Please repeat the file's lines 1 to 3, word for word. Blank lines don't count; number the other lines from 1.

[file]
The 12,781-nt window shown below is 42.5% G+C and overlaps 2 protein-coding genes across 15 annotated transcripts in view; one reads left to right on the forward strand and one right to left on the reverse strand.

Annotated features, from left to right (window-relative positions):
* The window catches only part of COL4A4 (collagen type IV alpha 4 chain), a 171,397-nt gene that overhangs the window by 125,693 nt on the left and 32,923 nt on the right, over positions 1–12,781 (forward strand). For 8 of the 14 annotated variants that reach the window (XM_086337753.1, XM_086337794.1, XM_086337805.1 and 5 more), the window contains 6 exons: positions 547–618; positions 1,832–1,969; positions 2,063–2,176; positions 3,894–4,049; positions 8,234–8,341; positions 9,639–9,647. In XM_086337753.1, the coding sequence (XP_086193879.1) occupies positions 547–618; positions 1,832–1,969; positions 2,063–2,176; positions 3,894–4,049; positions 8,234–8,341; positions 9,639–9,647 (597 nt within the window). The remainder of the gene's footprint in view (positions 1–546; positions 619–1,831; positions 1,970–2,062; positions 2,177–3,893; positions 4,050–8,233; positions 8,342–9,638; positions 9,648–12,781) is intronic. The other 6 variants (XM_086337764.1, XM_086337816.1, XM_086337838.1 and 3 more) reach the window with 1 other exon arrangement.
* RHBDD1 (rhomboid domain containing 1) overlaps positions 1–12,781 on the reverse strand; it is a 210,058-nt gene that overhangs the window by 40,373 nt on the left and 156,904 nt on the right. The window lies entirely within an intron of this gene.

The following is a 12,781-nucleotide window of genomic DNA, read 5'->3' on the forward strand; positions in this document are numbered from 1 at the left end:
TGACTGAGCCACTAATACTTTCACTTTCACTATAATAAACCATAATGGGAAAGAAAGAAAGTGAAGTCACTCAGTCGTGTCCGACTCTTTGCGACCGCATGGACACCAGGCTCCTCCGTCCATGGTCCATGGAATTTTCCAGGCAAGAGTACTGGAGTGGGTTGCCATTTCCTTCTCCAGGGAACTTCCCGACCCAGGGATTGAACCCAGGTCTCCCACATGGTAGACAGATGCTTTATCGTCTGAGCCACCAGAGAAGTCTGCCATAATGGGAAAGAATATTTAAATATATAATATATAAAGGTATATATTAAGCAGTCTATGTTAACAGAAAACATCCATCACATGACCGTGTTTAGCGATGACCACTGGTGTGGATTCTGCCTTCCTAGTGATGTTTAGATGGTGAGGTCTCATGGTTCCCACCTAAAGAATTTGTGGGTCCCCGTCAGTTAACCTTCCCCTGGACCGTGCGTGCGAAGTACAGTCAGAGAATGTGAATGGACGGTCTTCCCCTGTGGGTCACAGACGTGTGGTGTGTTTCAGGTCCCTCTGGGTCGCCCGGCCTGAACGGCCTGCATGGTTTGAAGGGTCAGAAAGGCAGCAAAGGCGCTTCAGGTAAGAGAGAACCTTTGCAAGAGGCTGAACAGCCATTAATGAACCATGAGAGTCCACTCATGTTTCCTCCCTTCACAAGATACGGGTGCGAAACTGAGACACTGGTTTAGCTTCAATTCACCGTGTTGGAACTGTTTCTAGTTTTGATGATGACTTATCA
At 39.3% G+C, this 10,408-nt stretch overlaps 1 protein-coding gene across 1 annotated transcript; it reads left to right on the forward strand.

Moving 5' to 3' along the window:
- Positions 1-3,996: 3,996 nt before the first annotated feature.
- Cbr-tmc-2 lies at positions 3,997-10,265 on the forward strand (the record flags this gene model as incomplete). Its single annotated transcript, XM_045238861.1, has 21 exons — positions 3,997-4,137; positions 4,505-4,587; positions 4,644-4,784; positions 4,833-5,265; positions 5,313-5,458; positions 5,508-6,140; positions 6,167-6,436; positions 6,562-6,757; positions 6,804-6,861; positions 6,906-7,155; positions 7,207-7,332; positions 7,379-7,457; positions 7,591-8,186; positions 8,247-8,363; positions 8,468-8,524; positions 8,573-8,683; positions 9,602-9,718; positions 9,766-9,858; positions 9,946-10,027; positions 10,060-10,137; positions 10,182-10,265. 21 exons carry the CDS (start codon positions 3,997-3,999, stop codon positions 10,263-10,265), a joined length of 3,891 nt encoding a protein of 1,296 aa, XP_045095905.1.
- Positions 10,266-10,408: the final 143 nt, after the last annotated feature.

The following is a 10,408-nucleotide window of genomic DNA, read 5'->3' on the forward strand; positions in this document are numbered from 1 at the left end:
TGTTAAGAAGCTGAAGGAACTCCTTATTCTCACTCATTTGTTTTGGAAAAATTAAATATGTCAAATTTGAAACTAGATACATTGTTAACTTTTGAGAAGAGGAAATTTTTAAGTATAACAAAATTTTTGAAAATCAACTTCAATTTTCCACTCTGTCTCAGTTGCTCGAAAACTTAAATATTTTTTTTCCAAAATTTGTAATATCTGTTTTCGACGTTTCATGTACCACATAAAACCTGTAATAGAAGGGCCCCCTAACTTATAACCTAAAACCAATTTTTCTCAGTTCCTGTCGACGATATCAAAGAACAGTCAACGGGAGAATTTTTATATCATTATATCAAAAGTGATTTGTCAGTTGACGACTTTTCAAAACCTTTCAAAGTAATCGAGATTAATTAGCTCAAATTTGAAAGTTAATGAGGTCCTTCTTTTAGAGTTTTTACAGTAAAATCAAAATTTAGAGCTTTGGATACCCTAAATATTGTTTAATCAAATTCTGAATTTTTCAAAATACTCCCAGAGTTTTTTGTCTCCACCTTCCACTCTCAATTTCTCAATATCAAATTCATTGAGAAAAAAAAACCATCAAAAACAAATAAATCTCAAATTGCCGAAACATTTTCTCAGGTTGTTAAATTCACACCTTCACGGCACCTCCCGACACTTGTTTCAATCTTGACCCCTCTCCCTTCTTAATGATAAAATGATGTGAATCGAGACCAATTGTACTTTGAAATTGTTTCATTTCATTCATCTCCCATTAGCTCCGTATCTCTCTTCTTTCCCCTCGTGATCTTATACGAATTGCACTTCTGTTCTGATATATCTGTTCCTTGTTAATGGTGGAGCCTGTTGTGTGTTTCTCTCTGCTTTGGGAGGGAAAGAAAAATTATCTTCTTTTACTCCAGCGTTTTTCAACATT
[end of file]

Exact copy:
The 12,781-nt window shown below is 42.5% G+C and overlaps 2 protein-coding genes across 15 annotated transcripts in view; one reads left to right on the forward strand and one right to left on the reverse strand.

Annotated features, from left to right (window-relative positions):
* The window catches only part of COL4A4 (collagen type IV alpha 4 chain), a 171,397-nt gene that overhangs the window by 125,693 nt on the left and 32,923 nt on the right, over positions 1–12,781 (forward strand). For 8 of the 14 annotated variants that reach the window (XM_086337753.1, XM_086337794.1, XM_086337805.1 and 5 more), the window contains 6 exons: positions 547–618; positions 1,832–1,969; positions 2,063–2,176; positions 3,894–4,049; positions 8,234–8,341; positions 9,639–9,647. In XM_086337753.1, the coding sequence (XP_086193879.1) occupies positions 547–618; positions 1,832–1,969; positions 2,063–2,176; positions 3,894–4,049; positions 8,234–8,341; positions 9,639–9,647 (597 nt within the window). The remainder of the gene's footprint in view (positions 1–546; positions 619–1,831; positions 1,970–2,062; positions 2,177–3,893; positions 4,050–8,233; positions 8,342–9,638; positions 9,648–12,781) is intronic. The other 6 variants (XM_086337764.1, XM_086337816.1, XM_086337838.1 and 3 more) reach the window with 1 other exon arrangement.